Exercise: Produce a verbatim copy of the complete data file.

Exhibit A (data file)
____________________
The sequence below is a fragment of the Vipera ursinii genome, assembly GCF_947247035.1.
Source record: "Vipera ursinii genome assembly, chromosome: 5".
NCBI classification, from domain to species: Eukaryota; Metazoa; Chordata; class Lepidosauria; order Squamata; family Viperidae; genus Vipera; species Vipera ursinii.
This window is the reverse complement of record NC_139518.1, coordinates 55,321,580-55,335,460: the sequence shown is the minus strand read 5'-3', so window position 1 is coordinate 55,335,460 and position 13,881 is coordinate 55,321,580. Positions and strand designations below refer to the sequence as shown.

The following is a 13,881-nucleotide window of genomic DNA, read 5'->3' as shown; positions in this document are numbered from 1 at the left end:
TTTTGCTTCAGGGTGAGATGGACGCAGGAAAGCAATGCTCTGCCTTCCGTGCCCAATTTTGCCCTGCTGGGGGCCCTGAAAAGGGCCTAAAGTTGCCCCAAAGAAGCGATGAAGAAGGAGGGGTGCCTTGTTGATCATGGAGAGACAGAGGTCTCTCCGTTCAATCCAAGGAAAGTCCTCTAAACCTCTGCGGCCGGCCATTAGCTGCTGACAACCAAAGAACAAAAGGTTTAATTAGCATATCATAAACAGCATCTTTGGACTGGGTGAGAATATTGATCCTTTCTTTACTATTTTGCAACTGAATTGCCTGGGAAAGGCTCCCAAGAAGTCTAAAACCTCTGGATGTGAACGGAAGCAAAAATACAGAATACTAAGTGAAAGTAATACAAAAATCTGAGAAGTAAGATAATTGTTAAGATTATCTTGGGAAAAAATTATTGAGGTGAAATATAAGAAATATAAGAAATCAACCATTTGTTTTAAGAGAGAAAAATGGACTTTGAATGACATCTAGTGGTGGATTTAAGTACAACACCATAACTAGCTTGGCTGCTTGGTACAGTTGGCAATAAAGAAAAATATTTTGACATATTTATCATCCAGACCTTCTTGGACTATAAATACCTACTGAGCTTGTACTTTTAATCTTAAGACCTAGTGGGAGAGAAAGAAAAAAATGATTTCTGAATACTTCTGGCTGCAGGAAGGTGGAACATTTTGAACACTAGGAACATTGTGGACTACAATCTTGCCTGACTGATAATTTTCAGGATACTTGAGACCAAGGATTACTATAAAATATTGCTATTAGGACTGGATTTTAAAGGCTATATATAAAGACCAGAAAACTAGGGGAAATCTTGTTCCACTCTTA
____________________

The sequence below is a fragment of the Vipera ursinii genome, assembly GCF_947247035.1.
Source record: "Vipera ursinii genome assembly, chromosome: 5".
NCBI classification, from domain to species: Eukaryota; Metazoa; Chordata; class Lepidosauria; order Squamata; family Viperidae; genus Vipera; species Vipera ursinii.
This window is the reverse complement of record NC_139518.1, coordinates 55,321,580-55,335,460: the sequence shown is the minus strand read 5'-3', so window position 1 is coordinate 55,335,460 and position 13,881 is coordinate 55,321,580. Positions and strand designations below refer to the sequence as shown.

The following is a 13,881-nucleotide window of genomic DNA, read 5'->3' as shown; positions in this document are numbered from 1 at the left end:
TTTTGCTTCAGGGTGAGATGGACGCAGGAAAGCAATGCTCTGCCTTCCGTGCCCAATTTTGCCCTGCTGGGGGCCCTGAAAAGGGCCTAAAGTTGCCCCAAAGAAGCGATGAAGAAGGAGGGGTGCCTTGTTGATCATGGAGAGACAGAGGTCTCTCCGTTCAATCCAAGGAAAGTCCTCTAAACCTCTGCGGCCGGCCATTAGCTGCTGACAACCAAAGAACAAAAGGTTTAATTAGCATATCATAAACAGCATCTTTGGACTGGGTGAGAATATTGATCCTTTCTTTACTATTTTGCAACTGAATTGCCTGGGAAAGGCTCCCAAGAAGTCTAAAACCTCTGGATGTGAACGGAAGCAAAAATACAGAATACTAAGTGAAAGTAATACAAAAATCTGAGAAGTAAGATAATTGTTAAGATTATCTTGGGAAAAAATTATTGAGGTGAAATATAAGAAATATAAGAAATCAACCATTTGTTTTAAGAGAGAAAAATGGACTTTGAATGACATCTAGTGGTGGATTTAAGTACAACACCATAACTAGCTTGGCTGCTTGGTACAGTTGGCAATAAAGAAAAATATTTTGACATATTTATCATCCAGACCTTCTTGGACTATAAATACCTACTGAGCTTGTACTTTTAATCTTAAGACCTAGTGGGAGAGAAAGAAAAAAATGATTTCTGAATACTTCTGGCTGCAGGAAGGTGGAACATTTTGAACACTAGGAACATTGTGGACTACAATCTTGCCTGACTGATAATTTTCAGGATACTTGAGACCAAGGATTACTATAAAATATTGCTATTAGGACTGGATTTTAAAGGCTATATATAAAGACCAGAAAACTAGGGGAAATCTTGTTCCACTCTTA